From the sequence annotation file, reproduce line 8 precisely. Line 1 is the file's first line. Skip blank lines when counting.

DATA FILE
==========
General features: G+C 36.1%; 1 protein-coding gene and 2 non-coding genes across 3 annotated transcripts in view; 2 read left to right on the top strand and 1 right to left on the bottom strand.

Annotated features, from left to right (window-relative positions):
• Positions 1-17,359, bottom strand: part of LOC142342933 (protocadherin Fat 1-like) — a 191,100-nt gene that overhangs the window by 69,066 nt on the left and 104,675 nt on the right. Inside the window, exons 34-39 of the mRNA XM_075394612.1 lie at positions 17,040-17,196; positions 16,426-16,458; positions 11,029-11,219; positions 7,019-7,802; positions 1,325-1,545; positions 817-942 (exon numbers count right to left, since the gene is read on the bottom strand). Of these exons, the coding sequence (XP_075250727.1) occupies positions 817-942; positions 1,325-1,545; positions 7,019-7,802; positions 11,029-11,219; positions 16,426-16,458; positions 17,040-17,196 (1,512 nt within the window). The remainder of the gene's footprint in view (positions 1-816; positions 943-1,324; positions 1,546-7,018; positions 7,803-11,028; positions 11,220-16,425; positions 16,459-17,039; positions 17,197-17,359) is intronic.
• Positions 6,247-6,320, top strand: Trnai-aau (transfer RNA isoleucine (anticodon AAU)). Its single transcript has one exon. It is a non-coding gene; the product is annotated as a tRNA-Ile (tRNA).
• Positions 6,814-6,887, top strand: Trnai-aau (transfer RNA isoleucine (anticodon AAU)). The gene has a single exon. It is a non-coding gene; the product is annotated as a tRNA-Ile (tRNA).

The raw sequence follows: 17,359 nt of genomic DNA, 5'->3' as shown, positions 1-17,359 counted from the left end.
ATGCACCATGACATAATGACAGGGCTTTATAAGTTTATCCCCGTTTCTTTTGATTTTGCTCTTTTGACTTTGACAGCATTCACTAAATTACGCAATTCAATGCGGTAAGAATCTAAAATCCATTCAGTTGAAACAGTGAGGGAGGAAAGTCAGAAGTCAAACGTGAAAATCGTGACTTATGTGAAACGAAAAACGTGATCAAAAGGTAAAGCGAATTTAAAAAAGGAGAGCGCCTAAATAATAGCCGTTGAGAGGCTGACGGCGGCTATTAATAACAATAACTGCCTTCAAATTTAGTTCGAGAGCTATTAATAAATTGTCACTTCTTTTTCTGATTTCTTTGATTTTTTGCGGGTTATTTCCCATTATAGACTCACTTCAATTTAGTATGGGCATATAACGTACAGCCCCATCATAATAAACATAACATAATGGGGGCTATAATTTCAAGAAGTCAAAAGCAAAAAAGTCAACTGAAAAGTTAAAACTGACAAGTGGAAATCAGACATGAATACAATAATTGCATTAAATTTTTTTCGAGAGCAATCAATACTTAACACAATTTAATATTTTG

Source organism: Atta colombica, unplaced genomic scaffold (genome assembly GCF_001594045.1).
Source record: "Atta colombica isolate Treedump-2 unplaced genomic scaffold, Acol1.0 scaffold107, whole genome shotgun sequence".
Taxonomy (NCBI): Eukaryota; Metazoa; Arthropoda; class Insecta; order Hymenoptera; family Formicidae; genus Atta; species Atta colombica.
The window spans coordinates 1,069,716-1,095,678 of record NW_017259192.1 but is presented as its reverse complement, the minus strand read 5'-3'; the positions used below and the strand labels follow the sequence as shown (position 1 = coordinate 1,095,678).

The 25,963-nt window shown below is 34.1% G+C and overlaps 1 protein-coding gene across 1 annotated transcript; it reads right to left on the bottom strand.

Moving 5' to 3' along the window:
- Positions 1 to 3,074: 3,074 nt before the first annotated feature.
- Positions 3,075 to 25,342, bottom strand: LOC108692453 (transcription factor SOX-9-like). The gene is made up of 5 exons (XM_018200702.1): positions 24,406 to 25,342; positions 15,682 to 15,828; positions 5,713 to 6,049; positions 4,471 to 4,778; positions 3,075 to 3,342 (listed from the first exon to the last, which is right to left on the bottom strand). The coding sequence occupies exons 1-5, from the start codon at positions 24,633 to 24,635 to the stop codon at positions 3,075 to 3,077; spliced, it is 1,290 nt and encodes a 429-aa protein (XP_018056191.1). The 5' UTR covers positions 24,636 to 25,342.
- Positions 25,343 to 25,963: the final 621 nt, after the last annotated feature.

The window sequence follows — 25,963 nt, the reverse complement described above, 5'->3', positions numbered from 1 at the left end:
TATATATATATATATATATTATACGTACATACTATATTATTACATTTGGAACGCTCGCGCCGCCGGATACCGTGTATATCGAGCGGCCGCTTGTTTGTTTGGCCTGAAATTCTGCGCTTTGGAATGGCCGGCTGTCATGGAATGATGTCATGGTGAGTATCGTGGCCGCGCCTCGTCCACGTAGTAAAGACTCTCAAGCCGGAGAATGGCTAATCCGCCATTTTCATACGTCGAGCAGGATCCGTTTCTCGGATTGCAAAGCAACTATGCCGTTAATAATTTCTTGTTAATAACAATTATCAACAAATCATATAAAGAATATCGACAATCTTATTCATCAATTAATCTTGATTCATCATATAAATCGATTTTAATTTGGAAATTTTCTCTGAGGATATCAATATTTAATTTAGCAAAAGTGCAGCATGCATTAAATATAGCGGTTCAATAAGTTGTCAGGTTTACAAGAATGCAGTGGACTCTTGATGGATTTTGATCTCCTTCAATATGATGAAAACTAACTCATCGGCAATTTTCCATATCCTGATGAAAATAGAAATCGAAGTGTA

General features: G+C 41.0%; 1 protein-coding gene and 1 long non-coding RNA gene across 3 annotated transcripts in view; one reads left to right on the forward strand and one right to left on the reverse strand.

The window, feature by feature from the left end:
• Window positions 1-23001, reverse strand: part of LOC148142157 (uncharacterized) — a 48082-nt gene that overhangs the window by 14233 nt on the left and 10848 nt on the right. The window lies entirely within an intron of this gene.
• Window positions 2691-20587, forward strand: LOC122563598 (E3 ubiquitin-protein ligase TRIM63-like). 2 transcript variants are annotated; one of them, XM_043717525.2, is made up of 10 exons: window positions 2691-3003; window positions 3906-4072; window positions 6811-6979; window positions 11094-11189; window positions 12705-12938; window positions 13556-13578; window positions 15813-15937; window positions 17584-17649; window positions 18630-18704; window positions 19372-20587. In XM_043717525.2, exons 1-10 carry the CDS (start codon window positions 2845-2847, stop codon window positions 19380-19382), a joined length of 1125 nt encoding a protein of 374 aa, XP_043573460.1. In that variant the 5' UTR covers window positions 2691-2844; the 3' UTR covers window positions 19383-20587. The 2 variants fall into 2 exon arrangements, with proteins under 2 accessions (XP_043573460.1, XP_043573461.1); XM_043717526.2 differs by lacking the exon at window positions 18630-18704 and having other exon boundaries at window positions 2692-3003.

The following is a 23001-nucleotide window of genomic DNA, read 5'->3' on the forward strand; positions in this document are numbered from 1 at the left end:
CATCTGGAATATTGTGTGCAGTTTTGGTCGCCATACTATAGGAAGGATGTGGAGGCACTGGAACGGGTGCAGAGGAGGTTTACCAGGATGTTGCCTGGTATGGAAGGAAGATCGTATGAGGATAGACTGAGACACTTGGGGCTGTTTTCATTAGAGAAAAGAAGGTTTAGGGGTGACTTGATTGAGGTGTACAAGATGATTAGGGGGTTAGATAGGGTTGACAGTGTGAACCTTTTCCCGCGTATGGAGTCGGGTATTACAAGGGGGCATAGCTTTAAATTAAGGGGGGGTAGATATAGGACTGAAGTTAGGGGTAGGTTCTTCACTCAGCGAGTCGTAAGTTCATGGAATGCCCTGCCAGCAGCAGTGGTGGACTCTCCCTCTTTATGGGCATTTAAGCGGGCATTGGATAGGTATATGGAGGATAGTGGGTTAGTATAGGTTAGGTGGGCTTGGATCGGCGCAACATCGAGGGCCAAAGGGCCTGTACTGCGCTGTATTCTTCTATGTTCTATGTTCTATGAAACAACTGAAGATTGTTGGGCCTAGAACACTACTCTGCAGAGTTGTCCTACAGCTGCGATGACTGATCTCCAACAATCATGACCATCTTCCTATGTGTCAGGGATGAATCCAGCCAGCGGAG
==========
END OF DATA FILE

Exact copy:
Source organism: Atta colombica, unplaced genomic scaffold (genome assembly GCF_001594045.1).